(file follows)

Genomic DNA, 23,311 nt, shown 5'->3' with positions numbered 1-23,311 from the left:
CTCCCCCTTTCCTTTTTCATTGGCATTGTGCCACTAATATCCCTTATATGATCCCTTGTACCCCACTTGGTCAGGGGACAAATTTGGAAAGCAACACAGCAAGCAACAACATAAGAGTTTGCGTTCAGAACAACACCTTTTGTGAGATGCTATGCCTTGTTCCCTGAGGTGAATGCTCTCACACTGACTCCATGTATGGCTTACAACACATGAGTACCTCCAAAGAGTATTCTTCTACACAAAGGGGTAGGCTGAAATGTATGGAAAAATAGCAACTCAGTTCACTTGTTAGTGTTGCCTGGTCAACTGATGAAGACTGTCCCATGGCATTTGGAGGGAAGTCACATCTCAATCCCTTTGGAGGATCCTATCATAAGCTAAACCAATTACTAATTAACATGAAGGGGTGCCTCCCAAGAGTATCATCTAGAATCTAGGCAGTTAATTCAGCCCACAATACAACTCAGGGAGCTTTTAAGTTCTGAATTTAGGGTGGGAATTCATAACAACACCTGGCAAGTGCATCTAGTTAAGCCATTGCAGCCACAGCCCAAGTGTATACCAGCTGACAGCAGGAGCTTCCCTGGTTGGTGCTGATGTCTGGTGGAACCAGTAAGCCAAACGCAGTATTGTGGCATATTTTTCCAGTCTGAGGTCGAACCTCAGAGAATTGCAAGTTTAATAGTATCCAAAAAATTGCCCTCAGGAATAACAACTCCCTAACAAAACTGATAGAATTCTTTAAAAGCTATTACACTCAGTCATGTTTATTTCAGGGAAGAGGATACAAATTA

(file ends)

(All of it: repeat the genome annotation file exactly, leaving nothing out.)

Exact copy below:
Genomic DNA, 23,311 nt, shown 5'->3' with positions numbered 1-23,311 from the left:
CTCCCCCTTTCCTTTTTCATTGGCATTGTGCCACTAATATCCCTTATATGATCCCTTGTACCCCACTTGGTCAGGGGACAAATTTGGAAAGCAACACAGCAAGCAACAACATAAGAGTTTGCGTTCAGAACAACACCTTTTGTGAGATGCTATGCCTTGTTCCCTGAGGTGAATGCTCTCACACTGACTCCATGTATGGCTTACAACACATGAGTACCTCCAAAGAGTATTCTTCTACACAAAGGGGTAGGCTGAAATGTATGGAAAAATAGCAACTCAGTTCACTTGTTAGTGTTGCCTGGTCAACTGATGAAGACTGTCCCATGGCATTTGGAGGGAAGTCACATCTCAATCCCTTTGGAGGATCCTATCATAAGCTAAACCAATTACTAATTAACATGAAGGGGTGCCTCCCAAGAGTATCATCTAGAATCTAGGCAGTTAATTCAGCCCACAATACAACTCAGGGAGCTTTTAAGTTCTGAATTTAGGGTGGGAATTCATAACAACACCTGGCAAGTGCATCTAGTTAAGCCATTGCAGCCACAGCCCAAGTGTATACCAGCTGACAGCAGGAGCTTCCCTGGTTGGTGCTGATGTCTGGTGGAACCAGTAAGCCAAACGCAGTATTGTGGCATATTTTTCCAGTCTGAGGTCGAACCTCAGAGAATTGCAAGTTTAATAGTATCCAAAAAATTGCCCTCAGGAATAACAACTCCCTAACAAAACTGATAGAATTCTTTAAAAGCTATTACACTCAGTCATGTTTATTTCAGGGAAGAGGATACAAATTA